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Hallelujah for hospitality as pubs and restaurants throw open their doors

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Hospitality businesses in the UK were finally allowed to welcome customers inside their premises again this morning as Covid restrictions were eased.

Although pubs and restaurants have been able to trade outdoors for the last five weeks, today was always heralded as the more significant date for the industry due to the number of businesses that can now reopen viably.

Many operators are firing up their kitchens for the first time since the end of last year, when the second wave of the Covid-19 pandemic led to the government ordering pubs and restaurants to shut their doors for the second time in the space of a year.

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Queues were reported outside some pubs and bars at midnight as customers looked to take advantage of the new rules.

Some 45,000 pubs were estimated to reopen today, serving approximately three million pints.

And restaurant chains such as Loungers were among those which had venues opening at 8am for breakfast service.

Chairman Alex Reilley tweeted: “It’s been a long, frustrating, & emotional road & I know there’s still a lot of anxiety out there about rent, debt, and finding staff but today truly is the beginning of the end & you’ve made it this far – keep going!”

There were fears on Friday that the planned reopening of the industry could be jeopardised after Number 10 called a press conference.

Prime Minister Boris Johnson said the roadmap for easing restrictions would continue as planned, but sounded a note of caution due to rising cases of the Indian variant.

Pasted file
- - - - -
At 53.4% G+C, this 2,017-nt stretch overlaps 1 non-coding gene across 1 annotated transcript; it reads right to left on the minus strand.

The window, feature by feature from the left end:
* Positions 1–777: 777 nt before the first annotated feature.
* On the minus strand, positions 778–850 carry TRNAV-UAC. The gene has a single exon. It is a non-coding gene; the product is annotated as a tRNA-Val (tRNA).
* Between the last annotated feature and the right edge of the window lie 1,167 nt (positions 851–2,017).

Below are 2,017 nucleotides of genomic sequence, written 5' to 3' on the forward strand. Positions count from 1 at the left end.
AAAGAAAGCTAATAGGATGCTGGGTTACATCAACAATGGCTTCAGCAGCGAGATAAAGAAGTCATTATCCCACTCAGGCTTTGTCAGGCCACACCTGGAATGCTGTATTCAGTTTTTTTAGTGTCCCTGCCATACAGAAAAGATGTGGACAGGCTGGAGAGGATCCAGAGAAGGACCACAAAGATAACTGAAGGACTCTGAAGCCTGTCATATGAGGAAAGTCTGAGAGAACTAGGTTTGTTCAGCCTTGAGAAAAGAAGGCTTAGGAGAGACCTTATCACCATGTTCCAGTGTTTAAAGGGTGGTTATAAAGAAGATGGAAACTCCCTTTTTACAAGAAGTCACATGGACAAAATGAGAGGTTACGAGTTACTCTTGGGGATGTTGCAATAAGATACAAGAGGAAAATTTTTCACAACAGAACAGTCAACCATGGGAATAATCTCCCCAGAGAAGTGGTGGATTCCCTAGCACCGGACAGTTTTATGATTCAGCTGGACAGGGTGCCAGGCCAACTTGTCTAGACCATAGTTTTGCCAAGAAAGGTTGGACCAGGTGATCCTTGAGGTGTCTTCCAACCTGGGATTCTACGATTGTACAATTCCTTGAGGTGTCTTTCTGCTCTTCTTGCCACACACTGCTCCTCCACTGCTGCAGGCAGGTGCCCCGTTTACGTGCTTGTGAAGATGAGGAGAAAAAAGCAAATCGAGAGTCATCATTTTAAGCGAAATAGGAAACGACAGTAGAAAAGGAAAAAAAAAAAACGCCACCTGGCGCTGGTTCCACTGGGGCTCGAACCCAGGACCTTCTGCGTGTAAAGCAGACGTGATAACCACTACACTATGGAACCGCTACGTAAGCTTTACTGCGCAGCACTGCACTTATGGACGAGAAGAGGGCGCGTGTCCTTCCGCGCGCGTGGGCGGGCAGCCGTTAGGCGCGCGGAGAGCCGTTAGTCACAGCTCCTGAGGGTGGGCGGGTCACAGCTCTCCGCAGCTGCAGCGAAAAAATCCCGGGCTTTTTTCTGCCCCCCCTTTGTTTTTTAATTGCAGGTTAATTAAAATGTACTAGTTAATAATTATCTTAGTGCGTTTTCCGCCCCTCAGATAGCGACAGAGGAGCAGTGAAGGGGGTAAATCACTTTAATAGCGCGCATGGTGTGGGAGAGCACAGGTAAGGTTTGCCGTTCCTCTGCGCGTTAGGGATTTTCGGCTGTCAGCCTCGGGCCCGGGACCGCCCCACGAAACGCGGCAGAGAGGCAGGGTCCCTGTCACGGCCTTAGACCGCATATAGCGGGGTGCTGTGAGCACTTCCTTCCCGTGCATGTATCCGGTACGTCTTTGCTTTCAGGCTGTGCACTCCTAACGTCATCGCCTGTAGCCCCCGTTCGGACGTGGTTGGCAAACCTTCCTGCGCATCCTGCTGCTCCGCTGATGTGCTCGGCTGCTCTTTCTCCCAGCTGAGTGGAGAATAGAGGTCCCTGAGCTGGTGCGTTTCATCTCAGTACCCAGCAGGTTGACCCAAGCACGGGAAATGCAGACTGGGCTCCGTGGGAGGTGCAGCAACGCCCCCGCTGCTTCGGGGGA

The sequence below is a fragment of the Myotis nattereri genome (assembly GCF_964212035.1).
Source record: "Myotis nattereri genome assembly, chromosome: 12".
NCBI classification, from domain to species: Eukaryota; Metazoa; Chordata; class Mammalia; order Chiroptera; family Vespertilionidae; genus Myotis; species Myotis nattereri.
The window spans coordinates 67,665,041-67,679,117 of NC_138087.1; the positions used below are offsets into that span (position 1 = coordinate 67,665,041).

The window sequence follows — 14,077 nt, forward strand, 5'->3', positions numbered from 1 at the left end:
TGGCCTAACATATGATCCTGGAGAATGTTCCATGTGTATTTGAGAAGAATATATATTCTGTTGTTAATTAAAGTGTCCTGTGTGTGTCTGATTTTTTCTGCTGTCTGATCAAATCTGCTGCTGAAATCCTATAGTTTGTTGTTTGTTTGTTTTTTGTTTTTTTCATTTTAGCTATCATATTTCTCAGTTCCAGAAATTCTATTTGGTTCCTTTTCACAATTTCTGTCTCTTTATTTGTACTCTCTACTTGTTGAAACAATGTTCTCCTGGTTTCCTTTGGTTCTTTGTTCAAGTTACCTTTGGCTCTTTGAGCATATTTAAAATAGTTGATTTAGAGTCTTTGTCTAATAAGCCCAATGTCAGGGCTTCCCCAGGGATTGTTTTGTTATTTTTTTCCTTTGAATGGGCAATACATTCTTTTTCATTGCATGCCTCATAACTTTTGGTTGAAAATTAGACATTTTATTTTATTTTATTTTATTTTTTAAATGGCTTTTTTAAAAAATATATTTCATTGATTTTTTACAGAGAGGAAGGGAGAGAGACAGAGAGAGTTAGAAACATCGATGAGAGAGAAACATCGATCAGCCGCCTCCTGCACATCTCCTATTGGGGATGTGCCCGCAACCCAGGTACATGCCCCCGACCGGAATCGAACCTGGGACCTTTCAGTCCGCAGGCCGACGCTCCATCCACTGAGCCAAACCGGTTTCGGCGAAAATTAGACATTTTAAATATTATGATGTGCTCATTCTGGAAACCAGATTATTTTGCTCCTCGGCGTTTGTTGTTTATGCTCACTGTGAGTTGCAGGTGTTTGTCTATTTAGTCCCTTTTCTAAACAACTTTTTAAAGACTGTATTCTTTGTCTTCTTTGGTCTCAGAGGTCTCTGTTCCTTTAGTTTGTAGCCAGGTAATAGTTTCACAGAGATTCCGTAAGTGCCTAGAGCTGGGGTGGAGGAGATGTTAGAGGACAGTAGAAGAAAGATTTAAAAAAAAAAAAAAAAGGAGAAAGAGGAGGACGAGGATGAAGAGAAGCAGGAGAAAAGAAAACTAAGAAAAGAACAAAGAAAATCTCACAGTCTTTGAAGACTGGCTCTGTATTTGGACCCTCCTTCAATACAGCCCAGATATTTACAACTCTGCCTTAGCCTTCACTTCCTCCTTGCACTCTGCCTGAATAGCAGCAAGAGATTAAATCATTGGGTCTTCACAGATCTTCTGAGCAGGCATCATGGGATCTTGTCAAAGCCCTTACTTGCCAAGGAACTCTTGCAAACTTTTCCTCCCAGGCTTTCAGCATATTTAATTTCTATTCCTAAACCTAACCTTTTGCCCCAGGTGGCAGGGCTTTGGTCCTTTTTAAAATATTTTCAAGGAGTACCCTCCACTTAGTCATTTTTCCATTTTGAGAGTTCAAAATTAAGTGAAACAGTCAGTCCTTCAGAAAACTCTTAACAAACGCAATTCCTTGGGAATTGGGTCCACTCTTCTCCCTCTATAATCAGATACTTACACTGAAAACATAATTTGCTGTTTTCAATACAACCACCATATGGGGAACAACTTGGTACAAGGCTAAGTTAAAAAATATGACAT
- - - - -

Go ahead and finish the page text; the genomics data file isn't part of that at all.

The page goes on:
He also suggested that Step 4 of the roadmap, which would see the removal of all restrictions from 21 June, could be delayed if the government’s criteria for scrapping current social distancing measures is not met.

That has direct implications for the hospitality industry, which still has to abide by rules such as one metre social distancing, table service only and masks until then.

UKHospitality CEO, Kate Nicholls, said the prime minister’s remarks about the roadmap slipping had “introduced an element of doubt” about what would happen on 21 June.

“The situation will clearly be closely monitored but should the roadmap timings slip, it is vital financial supports are forthcoming, and that business rates are postponed until October,” she said.

“Businesses need a swift, publicly stated commitment that such supports would be in place in the event of a delay to Step 4, to give venues some reassurance as they look toward the challenges of viable trading.”

The British Beer & Pub Association also said that restrictions must be completely removed on 21 June for all pubs to reopen and stand a chance of survival.

It said pubs that are reliant or standing and vertical drinking due to their small footprints will be particularly adversely affected by table service only due to their limited space.

For this reason, it estimates that some 2,000 pubs, 5% of all the pubs in the UK, have remained closed today despite being allowed to serve customers indoors.

Emma McClarkin, chief executive of the BBPA, said: “After some questionable weather during the last week or so, we know Brits are looking forward to being back inside the pub once more. Our pubs have been preparing for this Monday over the last couple of months.

“We expect 45,000 pubs to open across the UK and 3 million pints to be served on Monday alone. However, that is 1.6 million pints less than what they would have sold on a typical Monday before the pandemic. This is because 2,000 pubs will still remain closed and pubs that do open are limited in their sales by table service and no standing drinking.”

“This is by no means the end of the crisis for our sector. We need pubs fully reopened without any restrictions at all on 21 June if they are to survive and trade viably.”

Boris Johnson gives restaurants and pubs the green light to open indoors from 17 May

Tags : coronavirushospitalityPubsRestaurants
Andrew Seymour

The author Andrew Seymour

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